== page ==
“The bottom line is we are feeling the squeeze here above all due to state local aid cuts,” Schwartz said. “And the state cuts are in large part driven by state tax policy that has drastically reduced state income tax revenue.”
If state aid had been level-funded in Northampton at fiscal 2002 levels for the last dozen years, officials would have had $35 million more to work with. Schwartz said this number speaks for itself.
“We’ve been scraping our way through these budget numbers for years,” she said.
While the loss of funding from the state tops the list of items some voters may be confused about, there are several other issues that get misconstrued. Here are a few:
∎ Threats to cut teachers and reduce art and music are merely “scare tactics” used to win the override.
Schwartz says this statement is “simply not true.” The school staff positions and programs on the chopping block aren’t coming back if the override fails. One of the Yes! campaign’s major goals is to make sure this message gets to voters.
“This isn’t information that we’ve made up,” Kay said. “The School Committee has been clear about what the budget will and won’t support.”
∎ The city has extra money in cash reserves. It should use that money to cover its budget gap rather than asking for an override.
While it’s true city officials have made a concerted effort to boost reserves, Mayor David J. Narkewicz and his financial team believe tapping into that money for a one-time fix is not a wise move and will cause significantly more problems — and expenses — in the long run.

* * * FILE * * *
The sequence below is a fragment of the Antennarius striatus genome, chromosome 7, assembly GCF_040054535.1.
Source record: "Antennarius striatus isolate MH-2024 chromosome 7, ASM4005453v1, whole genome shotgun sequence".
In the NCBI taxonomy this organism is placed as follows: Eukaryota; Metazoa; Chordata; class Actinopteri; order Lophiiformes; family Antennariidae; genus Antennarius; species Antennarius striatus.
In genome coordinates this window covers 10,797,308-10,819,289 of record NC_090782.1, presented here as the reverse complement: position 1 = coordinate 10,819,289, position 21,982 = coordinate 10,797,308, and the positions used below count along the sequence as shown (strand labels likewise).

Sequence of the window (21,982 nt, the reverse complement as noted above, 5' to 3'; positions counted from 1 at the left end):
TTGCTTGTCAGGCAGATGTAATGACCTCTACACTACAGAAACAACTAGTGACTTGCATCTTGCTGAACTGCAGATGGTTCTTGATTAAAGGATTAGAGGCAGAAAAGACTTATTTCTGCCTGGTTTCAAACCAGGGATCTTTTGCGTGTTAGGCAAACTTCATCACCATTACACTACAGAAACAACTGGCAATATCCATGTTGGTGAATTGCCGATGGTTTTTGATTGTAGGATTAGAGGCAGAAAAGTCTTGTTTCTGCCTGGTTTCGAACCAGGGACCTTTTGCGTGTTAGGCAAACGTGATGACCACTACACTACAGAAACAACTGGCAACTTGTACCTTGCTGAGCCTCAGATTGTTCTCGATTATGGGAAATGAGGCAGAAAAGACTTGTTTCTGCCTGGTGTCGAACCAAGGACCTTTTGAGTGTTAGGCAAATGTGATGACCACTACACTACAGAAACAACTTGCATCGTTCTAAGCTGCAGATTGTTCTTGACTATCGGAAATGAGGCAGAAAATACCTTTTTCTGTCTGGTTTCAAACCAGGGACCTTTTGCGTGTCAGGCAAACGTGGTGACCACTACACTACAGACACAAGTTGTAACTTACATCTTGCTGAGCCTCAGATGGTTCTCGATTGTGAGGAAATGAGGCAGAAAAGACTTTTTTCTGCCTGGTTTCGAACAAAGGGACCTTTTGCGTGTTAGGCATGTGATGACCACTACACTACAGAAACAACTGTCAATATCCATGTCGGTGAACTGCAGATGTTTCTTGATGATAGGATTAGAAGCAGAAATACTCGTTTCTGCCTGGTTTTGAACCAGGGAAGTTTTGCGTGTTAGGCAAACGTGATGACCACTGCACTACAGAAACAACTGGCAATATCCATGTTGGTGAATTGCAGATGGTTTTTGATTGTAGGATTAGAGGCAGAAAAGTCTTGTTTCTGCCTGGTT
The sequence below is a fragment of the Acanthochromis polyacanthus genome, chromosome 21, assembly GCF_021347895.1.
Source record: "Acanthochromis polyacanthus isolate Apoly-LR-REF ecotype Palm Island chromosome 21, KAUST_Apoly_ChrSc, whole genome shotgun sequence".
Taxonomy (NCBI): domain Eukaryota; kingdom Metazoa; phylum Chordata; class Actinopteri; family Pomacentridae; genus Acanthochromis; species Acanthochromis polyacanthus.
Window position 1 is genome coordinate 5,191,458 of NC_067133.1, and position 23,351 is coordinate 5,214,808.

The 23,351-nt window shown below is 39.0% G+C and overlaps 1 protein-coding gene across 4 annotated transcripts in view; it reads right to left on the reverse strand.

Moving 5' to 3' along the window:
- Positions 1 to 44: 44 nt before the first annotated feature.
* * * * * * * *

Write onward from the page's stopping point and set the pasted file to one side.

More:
Reserves are also critical for the city’s bond rating, an important measuring stick that dictates borrowing terms and interest payments.
“If our bond rating is downgraded, then the city will pay even more in borrowing,” Narkewicz said.
∎ There is waste in the city budget and more should be cut.
Override supporter Alex Ghiselin and others rebut this, reiterating the drop in state funding for everything from education to roads and more.
“I never bought into this waste argument,” Ghiselin said.
Plus, the city has eliminated a large number of jobs, especially in the schools, has taken numerous steps to reduce expenses across all city budgets and has adopted all local revenue options the state allows.
The most significant move occurred earlier this year when the city adopted municipal health insurance reform. In doing so, the city will move its health insurance plan into the state’s Group Insurance Commission, a move that is expected to save $900,000 next fiscal year.
Other initiatives have included adoption of the local meals tax, an increase in the hotel/motel taxes and adoption of the Community Preservation Act.
The mayor even goes so far as to approve any department expense over $250.
Short of considerable layoffs, it’s hard to find big areas in the budget the mayor has missed, override proponents say.